I’ll try to politely ask “so, is your daughter as careful as you guys?” or something along those lines, but there is definitely a future where I’ll have to wear a mask in the common areas of the house… My year-long lease ends on February 1st. I’d initially planned on renewing it, but… I’ll spend the rest of tonight online, searching for anyone who would be willing to rent a standalone apartment for six months. Depriving myself of human company altogether would not be good for me, and I’m fully aware that maybe I’m overreacting, maybe I’m being too paranoid. Then again, in my line of work there are only two ways to survive: an open mind and a weapons-grade paranoia. (And as the old saying goes, “Just because you’re paranoid doesn’t mean there isn’t a poltergeist with a knife right behind you.”) Given how I’ve outlasted several governors, prime ministers, and presidents in my strict isolation regime, I’m not eager to break that streak just because my landlords are feeling extra-lonely. We all are. Not all of us ignore medical advice and take unnecessary risks, though. They are, on the balance, good people, and it hurts me a fair bit, but we’ll have to part ways.

So it goes.

Plague diaries, Day 288

Saturday night, Boxing Day.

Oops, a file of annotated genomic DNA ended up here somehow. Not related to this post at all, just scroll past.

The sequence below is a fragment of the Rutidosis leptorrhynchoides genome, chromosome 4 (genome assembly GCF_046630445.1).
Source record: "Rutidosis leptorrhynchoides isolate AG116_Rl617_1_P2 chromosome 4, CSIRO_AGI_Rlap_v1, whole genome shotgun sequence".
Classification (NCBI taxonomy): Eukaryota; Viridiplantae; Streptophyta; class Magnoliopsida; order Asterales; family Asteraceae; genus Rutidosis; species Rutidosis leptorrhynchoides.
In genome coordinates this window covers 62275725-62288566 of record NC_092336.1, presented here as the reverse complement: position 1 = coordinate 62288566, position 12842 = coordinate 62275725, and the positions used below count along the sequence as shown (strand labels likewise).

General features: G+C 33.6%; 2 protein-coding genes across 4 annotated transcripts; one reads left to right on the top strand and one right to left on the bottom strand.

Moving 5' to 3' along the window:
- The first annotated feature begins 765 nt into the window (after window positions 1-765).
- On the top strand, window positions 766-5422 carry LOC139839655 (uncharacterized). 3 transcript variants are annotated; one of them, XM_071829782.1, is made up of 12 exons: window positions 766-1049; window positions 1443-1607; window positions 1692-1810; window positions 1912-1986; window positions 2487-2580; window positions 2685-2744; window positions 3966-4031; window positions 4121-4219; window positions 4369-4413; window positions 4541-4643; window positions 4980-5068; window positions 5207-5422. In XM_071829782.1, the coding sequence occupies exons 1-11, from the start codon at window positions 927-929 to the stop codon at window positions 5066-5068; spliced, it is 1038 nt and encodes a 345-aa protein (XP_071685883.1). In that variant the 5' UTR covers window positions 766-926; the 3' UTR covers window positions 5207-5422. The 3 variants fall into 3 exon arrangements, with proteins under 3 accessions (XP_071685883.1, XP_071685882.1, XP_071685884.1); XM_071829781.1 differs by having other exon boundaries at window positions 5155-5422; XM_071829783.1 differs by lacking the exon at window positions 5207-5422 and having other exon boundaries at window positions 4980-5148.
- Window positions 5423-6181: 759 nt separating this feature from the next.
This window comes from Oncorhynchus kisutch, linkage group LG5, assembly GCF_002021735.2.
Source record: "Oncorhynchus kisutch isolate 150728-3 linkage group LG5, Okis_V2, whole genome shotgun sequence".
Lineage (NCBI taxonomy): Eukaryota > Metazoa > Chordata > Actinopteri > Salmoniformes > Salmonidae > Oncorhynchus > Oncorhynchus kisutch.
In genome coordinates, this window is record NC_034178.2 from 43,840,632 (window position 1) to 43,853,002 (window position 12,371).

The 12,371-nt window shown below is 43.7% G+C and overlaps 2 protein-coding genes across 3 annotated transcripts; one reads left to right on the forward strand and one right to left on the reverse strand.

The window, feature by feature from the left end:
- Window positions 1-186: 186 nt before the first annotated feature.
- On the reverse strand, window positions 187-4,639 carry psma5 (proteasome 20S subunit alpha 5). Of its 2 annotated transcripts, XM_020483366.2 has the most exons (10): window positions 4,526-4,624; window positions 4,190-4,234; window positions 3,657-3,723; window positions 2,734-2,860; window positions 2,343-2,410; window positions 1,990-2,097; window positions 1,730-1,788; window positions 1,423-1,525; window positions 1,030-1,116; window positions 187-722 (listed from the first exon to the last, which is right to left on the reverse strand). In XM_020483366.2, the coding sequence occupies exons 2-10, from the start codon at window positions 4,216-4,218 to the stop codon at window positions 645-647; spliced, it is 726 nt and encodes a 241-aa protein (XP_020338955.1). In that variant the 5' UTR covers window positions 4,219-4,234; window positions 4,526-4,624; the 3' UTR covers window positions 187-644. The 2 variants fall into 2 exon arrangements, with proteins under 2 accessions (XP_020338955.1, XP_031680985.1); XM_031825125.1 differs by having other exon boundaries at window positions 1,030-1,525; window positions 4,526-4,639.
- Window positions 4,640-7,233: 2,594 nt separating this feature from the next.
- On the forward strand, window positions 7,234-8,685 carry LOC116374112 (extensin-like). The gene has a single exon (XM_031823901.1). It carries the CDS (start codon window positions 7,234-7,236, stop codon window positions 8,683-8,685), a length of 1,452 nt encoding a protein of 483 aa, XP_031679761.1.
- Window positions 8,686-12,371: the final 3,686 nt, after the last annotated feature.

I’ve got no idea what Boxing Day is all about (my landlords said there are sales involved), but hey – that’s another day off at the end of the year, another chance to sleep in. I’ve gotten to the point of indoors relaxation where I had to look up what day this was. All it took to get to that blissful state was two days of sleeping and relaxing. Well, and the fact that I stayed up till 5am last night, mostly just for the novelty’s sake. Life is good, eh.

My orc alter ego in Skyrim has mastered the art of commerce and became a traveling salesman. I hope that world’s economy will be able to deal with the flood of homemade vampire-repelling daggers I dumped on the market. (Now there’s a sentence I never thought I’d ever type.) In the process, my character became a bit of a hoarder, so he moved veeeeery sloooowly from one town to another, since both he and his sidekick ended up carrying way too much weight. …I guess no matter how much you try to distance yourself, in the end your video game alter ego becomes your reflection in more ways than one. (I’m not much of an enchanter or an alchemist in real life, but I am good at finance and constantly trying not to hoard. Heh.) Looks like my alter ego will need an alter alter ago.

I forgot how great it feels to do absolutely nothing: just some light reading, a small Spanish lesson, binge-watching a TV show (I love Schitt’s Creek, but the Canadian winter in that show lasts only one episode; what gives?), gaming… This intellectual relaxation has already given me an idea for a new e-book that would be edumacational and also relevant to my poli-sci major. And yes, let’s be honest, my lockdown experience would’ve been entirely different if I had kids. I can’t imagine what that must be like: on the one hand, a whole lot of bonding time for the whole family; on the other hand, nowhere to run and no other adults to socialize with. I cannot understand what people with little kids have been going through this whole year, and I won’t even pretend to. I just have this sneaking suspicion that it’s a whole lot more complicated than my hermit existence with a fairly wide variety of entertainment to choose from. Kudos to you, lockdown parents – I hope you hang in there.